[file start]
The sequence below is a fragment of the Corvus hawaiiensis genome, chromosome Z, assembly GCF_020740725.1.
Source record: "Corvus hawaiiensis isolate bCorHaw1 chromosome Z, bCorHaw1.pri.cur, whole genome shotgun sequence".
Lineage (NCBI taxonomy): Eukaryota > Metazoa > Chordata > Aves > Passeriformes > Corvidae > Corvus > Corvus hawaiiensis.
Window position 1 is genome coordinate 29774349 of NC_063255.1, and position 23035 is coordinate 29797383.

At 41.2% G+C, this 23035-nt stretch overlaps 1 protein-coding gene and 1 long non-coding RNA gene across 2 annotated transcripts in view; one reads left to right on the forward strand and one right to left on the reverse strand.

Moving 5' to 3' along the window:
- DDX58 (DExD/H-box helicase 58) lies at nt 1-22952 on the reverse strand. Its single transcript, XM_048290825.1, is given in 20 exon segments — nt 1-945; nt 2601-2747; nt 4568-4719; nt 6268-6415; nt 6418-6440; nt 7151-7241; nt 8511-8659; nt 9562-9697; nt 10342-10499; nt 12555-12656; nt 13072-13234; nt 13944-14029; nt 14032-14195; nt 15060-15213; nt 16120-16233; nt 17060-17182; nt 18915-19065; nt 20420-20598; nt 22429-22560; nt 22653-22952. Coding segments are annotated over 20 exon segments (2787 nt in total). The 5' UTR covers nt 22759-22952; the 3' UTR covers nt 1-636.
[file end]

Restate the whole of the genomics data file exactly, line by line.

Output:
The sequence below is a fragment of the Corvus hawaiiensis genome, chromosome Z, assembly GCF_020740725.1.
Source record: "Corvus hawaiiensis isolate bCorHaw1 chromosome Z, bCorHaw1.pri.cur, whole genome shotgun sequence".
Lineage (NCBI taxonomy): Eukaryota > Metazoa > Chordata > Aves > Passeriformes > Corvidae > Corvus > Corvus hawaiiensis.
Window position 1 is genome coordinate 29774349 of NC_063255.1, and position 23035 is coordinate 29797383.

At 41.2% G+C, this 23035-nt stretch overlaps 1 protein-coding gene and 1 long non-coding RNA gene across 2 annotated transcripts in view; one reads left to right on the forward strand and one right to left on the reverse strand.

Moving 5' to 3' along the window:
- DDX58 (DExD/H-box helicase 58) lies at nt 1-22952 on the reverse strand. Its single transcript, XM_048290825.1, is given in 20 exon segments — nt 1-945; nt 2601-2747; nt 4568-4719; nt 6268-6415; nt 6418-6440; nt 7151-7241; nt 8511-8659; nt 9562-9697; nt 10342-10499; nt 12555-12656; nt 13072-13234; nt 13944-14029; nt 14032-14195; nt 15060-15213; nt 16120-16233; nt 17060-17182; nt 18915-19065; nt 20420-20598; nt 22429-22560; nt 22653-22952. Coding segments are annotated over 20 exon segments (2787 nt in total). The 5' UTR covers nt 22759-22952; the 3' UTR covers nt 1-636.